How to move goods by sea

Main international shipping routes


Shipping routes reflect world trade flows. Sailings are most numerous and most frequent on routes where trade volumes are largest and demand is therefore greatest.

In liner trades to and from the United Kingdom, the busiest routes are to the Far East (especially China and Japan), passing through the Mediterranean, the Suez Canal and the Malacca Straits. The North Atlantic route, linking Western Europe and the USA and Canada, is also busy, and there are well-established routes to the Middle East, India, Australia and New Zealand, Central and South America, as well as to East and West Africa.

There are direct liner services from the UK to most other countries, and certainly to all the main trading economies. However, if your cargo is destined for a smaller port in one of these countries or for a port in a country with little trade with the UK, there may not be a direct sailing available. In this case, your cargo will need to be transhipped to another local sailing at the end of the ocean voyage.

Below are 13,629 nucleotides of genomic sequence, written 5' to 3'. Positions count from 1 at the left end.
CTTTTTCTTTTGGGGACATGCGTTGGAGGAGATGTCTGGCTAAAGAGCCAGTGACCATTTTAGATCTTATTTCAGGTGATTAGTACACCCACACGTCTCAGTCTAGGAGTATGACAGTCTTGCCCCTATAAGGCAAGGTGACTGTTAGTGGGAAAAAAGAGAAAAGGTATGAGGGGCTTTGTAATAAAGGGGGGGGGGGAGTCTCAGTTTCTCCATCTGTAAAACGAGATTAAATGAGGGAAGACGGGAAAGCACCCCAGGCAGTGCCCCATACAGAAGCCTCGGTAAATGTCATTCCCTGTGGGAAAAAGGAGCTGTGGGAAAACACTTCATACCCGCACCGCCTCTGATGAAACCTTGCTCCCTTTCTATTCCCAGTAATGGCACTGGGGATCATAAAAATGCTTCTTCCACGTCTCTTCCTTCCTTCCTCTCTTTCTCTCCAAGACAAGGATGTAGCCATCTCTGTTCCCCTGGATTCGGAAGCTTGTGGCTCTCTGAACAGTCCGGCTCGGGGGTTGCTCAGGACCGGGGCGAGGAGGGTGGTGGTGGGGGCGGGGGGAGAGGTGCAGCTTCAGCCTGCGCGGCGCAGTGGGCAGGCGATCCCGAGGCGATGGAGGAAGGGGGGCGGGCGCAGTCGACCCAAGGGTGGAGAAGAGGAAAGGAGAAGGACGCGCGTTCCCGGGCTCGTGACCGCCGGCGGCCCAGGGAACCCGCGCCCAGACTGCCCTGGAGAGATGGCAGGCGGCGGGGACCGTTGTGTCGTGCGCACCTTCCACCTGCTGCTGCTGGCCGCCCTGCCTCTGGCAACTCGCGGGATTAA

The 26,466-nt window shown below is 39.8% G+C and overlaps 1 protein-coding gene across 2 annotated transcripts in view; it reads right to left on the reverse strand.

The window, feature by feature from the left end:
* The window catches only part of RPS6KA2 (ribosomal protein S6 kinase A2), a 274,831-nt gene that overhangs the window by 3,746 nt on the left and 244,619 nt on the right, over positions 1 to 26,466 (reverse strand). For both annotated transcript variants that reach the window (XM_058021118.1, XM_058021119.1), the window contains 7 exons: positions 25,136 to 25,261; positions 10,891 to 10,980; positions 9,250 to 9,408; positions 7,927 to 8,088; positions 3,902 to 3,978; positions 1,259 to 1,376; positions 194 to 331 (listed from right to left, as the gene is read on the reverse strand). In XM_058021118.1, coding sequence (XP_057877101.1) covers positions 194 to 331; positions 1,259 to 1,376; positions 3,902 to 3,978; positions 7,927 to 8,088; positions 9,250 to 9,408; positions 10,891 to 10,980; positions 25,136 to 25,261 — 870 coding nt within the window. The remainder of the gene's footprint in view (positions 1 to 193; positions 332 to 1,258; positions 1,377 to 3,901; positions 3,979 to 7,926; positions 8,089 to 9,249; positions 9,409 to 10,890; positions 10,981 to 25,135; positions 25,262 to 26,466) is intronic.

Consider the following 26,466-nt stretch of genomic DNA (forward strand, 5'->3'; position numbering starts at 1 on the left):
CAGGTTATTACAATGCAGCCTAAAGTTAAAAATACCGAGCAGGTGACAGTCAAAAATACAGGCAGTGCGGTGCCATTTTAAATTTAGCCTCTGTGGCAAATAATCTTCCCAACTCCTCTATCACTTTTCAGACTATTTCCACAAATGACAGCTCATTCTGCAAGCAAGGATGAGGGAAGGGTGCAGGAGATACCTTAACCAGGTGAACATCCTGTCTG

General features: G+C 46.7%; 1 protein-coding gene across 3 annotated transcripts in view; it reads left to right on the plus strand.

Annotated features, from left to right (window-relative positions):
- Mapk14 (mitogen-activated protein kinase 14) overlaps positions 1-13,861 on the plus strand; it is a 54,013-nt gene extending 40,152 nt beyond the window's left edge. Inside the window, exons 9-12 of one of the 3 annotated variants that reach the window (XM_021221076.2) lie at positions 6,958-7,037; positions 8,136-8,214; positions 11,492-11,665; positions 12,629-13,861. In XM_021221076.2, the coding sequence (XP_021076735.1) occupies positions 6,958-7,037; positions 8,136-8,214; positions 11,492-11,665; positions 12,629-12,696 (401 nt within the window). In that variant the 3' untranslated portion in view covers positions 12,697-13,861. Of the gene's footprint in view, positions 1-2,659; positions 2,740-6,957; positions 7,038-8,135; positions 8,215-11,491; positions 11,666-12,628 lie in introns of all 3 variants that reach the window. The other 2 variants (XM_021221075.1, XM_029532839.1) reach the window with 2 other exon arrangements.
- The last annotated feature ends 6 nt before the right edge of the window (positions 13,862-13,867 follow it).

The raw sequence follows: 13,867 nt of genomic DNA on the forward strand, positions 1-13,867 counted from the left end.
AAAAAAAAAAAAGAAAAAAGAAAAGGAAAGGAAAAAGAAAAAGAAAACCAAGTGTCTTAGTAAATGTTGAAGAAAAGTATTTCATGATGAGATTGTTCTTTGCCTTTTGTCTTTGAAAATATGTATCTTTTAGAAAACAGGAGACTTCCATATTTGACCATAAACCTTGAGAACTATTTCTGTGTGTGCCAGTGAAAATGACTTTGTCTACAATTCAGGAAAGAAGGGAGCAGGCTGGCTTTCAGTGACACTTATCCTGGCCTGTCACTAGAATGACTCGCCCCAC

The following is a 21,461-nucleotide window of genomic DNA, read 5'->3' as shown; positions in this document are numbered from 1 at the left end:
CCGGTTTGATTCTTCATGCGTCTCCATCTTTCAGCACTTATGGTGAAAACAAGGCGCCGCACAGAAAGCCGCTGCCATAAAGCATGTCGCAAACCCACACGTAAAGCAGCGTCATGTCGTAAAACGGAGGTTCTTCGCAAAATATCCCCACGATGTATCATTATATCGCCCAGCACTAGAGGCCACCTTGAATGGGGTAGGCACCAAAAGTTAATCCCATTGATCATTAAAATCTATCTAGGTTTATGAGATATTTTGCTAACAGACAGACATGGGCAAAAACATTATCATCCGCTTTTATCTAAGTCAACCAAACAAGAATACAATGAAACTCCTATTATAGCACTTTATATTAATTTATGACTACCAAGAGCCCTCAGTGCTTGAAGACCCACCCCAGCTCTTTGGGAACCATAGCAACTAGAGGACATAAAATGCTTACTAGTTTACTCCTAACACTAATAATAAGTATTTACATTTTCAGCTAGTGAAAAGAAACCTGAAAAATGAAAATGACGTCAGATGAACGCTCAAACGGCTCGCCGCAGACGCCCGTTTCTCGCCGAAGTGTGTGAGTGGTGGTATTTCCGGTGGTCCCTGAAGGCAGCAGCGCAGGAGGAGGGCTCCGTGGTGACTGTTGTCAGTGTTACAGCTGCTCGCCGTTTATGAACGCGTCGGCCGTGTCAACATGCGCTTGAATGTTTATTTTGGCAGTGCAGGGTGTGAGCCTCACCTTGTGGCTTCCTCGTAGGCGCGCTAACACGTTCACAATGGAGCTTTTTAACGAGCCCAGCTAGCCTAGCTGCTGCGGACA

In-bulk trade routes reflect the places of origin and consumption of the commodities carried. For example, many of the main oil routes begin in the Middle East and end in developed countries where demand for oil is greatest.

There will usually be a range of routes by which your cargo can reach its destination. It's worth exploring all the options available to find the one that best suits your needs in terms of price, speed, safety and contractual stipulations. This can be done by directly contacting those shipping companies that advertise sailings to your destination or by engaging freight forwarders to make arrangements for you - see using brokers and forwarders.

Find an overview of the world's shipping routes on the World Shipping Council website.